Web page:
Impact Velocity and Impact Energy

Discussion in 'Rifles, Bullets, Barrels & Ballistics' started by cowboyarcher, Feb 15, 2013.

  1. cowboyarcher

    cowboyarcher Well-Known Member

    Dec 18, 2008
    Hi All,

    I've been kicking around getting into the bigger class of cartridges such as the big 338's or even into the 375's. I've been solely looking at impact energy as a comparison and figured it'd be capable on elk as long as I maintained 2000 ft/lbs or so. Obviously shot placement is key but I'm speaking about what the round can physically accomplish.

    But then I realized that bullet expansion is dependent on impact velocity. I've read that 1800 fps is a general minimum. With that in mind something like a 338 Lapua is dripping below that at something like 800-900 yards while carrying 2000 ft/lbs to more like 1200 yards. Something like the 375 Rum and a 350 gr SMK carries the energy to 1500+ yards but drops the velocity at around 1000 yards.

    So my question is this: Given a proper bullet, what criteria it meet to be physically capable on elk sized game at distance? Is it solely a function of impact velocity or energy?

    Thanks all and God bless you,

  2. D.ID

    D.ID Well-Known Member

    Dec 24, 2008
    Not necessarily energy and velocity only. Long range bullets are typically very long and destabilize quickly in flesh at low velocities. A 1.8" long bullet flipping end over end at 1500 fps still does a lot of damage. I shoot some long range bullets deliberately subsonic and still get pretty decent damage from them.

  3. Joe King

    Joe King Well-Known Member

    Apr 29, 2012
    Their not gophers you don't need to turn em inside out to kill them, just put the bullet where it belongs and they die. With anything heavier than 160gr I look at retained velocity only, stay above what the manf suggests as min velocity and your fine.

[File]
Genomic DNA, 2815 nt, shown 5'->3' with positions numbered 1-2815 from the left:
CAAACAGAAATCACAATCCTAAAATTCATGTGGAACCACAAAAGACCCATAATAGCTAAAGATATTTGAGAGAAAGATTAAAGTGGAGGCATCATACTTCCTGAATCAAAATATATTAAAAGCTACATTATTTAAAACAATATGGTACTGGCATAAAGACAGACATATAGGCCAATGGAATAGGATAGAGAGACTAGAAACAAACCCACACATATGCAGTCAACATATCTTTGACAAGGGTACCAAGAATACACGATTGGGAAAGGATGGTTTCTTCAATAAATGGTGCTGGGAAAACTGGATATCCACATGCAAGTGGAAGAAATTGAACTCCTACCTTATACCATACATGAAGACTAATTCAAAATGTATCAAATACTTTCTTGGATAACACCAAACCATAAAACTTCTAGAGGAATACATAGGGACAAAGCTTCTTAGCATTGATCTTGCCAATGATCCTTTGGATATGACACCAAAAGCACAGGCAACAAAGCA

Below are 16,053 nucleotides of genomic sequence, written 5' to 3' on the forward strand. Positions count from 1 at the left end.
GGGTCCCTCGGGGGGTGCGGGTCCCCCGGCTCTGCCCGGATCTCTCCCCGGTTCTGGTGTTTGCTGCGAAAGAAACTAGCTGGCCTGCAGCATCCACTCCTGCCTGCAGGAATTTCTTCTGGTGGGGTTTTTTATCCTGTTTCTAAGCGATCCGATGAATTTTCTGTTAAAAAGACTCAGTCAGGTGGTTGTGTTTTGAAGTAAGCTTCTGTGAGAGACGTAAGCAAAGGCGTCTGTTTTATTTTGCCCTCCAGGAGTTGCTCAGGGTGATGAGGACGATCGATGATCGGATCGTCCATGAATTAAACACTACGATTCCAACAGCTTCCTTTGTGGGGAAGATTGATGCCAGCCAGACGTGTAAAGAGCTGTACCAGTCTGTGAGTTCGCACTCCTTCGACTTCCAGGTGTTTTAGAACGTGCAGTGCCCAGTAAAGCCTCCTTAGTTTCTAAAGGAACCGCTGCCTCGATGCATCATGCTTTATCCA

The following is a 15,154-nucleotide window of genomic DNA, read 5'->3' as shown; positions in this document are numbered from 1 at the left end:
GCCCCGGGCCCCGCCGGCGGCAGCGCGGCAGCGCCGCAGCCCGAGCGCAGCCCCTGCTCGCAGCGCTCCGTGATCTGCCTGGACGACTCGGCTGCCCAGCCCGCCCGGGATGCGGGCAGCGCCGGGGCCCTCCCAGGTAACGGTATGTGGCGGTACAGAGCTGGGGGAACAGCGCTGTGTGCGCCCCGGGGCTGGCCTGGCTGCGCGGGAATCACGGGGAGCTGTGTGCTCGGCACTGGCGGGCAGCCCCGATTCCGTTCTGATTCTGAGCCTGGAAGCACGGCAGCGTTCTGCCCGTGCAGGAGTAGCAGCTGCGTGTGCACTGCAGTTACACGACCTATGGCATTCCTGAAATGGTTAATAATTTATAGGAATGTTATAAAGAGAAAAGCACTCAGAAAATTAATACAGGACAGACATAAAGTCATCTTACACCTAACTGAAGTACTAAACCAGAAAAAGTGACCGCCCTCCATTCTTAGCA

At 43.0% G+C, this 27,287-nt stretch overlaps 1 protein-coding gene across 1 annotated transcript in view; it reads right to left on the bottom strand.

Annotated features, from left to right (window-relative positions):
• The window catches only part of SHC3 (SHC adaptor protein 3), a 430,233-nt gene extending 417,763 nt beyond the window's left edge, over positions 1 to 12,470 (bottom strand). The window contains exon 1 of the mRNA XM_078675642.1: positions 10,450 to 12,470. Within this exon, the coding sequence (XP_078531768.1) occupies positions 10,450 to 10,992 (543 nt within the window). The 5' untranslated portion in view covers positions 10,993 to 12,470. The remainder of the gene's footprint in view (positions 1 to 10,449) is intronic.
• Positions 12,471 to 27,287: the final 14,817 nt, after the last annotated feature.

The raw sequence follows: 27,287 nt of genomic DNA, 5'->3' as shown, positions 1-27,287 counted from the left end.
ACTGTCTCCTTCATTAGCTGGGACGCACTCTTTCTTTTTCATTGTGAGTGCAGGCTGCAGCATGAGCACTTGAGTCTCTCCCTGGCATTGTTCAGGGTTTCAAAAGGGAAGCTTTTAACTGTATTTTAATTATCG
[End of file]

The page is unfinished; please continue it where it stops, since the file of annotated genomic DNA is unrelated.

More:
4. sp6x6

    sp6x6 Well-Known Member

    Dec 8, 2009
    There was a post on here of a bull shot at 1300-1400.with a 338 edge.Which to me sounds very reasonable.The long range pursuit just showed a kill my a young kid at 1200 with a 7rm.I think that is WAY pushing it for a 7rm. I hung mine up 20+ years ago,after a loss.Went to a 340 wby,and it blows the 7 away for knock down. I shot 225 out of it.Now use a 338 w/300 gr.and that is a step up also.Unless you use them,there is no comparison in a 7mm ,to a large 338 with a 300 gr. I t is usually 1/2 the weight bullet.The holes I have put in game with the 300 gr.are gruesome
  5. winmag

    winmag Well-Known Member

    Dec 23, 2009
    Sectional Density & Momentum are big factors.
    Just like BC, Bullet Construction, & Muzzle Velocity, the SD, & Momentum ARE important parts of the equation.
    Bigger is better the farther you reach.
  6. elkaholic

    elkaholic Well-Known Member

    Dec 4, 2008
    Cow boy....I think you are on the right track and doing your homework on this subject. Both are important for the reasons you list. If you do error, bigger is better but you can do a lot with a 30 that shoots a bullet with a high b.c. and expands at low velocity. This is why I started making my own bullets several years back. I shoot a 30/375 S.I. that shoots my 208 SXR at around 3050' with a G1 b.c. of .345. The bullet will expand down to around 1200/sec and I feel it will do the trick on elk to 1500-1600 yards......Rich